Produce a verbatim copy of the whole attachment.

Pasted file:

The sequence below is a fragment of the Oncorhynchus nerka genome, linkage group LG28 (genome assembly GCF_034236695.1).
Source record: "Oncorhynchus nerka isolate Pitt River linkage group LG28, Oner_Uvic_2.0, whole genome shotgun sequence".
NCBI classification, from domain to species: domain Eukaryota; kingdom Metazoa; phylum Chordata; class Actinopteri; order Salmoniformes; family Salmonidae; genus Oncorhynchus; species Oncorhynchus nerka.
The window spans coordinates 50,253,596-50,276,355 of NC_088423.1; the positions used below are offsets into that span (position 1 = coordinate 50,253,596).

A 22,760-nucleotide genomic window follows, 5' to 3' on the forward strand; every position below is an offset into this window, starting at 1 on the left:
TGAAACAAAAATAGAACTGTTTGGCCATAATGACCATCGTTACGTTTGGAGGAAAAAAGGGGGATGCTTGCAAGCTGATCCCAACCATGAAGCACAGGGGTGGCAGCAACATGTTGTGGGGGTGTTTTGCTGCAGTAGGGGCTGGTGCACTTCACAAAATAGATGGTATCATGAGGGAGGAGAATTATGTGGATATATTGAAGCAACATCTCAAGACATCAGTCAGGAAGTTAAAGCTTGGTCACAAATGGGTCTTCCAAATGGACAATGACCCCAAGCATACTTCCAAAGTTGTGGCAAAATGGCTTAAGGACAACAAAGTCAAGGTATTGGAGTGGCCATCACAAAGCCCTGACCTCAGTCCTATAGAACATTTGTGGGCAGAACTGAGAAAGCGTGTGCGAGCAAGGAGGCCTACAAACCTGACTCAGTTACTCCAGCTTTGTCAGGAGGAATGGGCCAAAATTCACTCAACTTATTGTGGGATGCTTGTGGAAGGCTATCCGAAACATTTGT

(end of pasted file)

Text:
The sequence below is a fragment of the Oncorhynchus nerka genome, linkage group LG28 (genome assembly GCF_034236695.1).
Source record: "Oncorhynchus nerka isolate Pitt River linkage group LG28, Oner_Uvic_2.0, whole genome shotgun sequence".
NCBI classification, from domain to species: domain Eukaryota; kingdom Metazoa; phylum Chordata; class Actinopteri; order Salmoniformes; family Salmonidae; genus Oncorhynchus; species Oncorhynchus nerka.
The window spans coordinates 50,253,596-50,276,355 of NC_088423.1; the positions used below are offsets into that span (position 1 = coordinate 50,253,596).

A 22,760-nucleotide genomic window follows, 5' to 3' on the forward strand; every position below is an offset into this window, starting at 1 on the left:
TGAAACAAAAATAGAACTGTTTGGCCATAATGACCATCGTTACGTTTGGAGGAAAAAAGGGGGATGCTTGCAAGCTGATCCCAACCATGAAGCACAGGGGTGGCAGCAACATGTTGTGGGGGTGTTTTGCTGCAGTAGGGGCTGGTGCACTTCACAAAATAGATGGTATCATGAGGGAGGAGAATTATGTGGATATATTGAAGCAACATCTCAAGACATCAGTCAGGAAGTTAAAGCTTGGTCACAAATGGGTCTTCCAAATGGACAATGACCCCAAGCATACTTCCAAAGTTGTGGCAAAATGGCTTAAGGACAACAAAGTCAAGGTATTGGAGTGGCCATCACAAAGCCCTGACCTCAGTCCTATAGAACATTTGTGGGCAGAACTGAGAAAGCGTGTGCGAGCAAGGAGGCCTACAAACCTGACTCAGTTACTCCAGCTTTGTCAGGAGGAATGGGCCAAAATTCACTCAACTTATTGTGGGATGCTTGTGGAAGGCTATCCGAAACATTTGT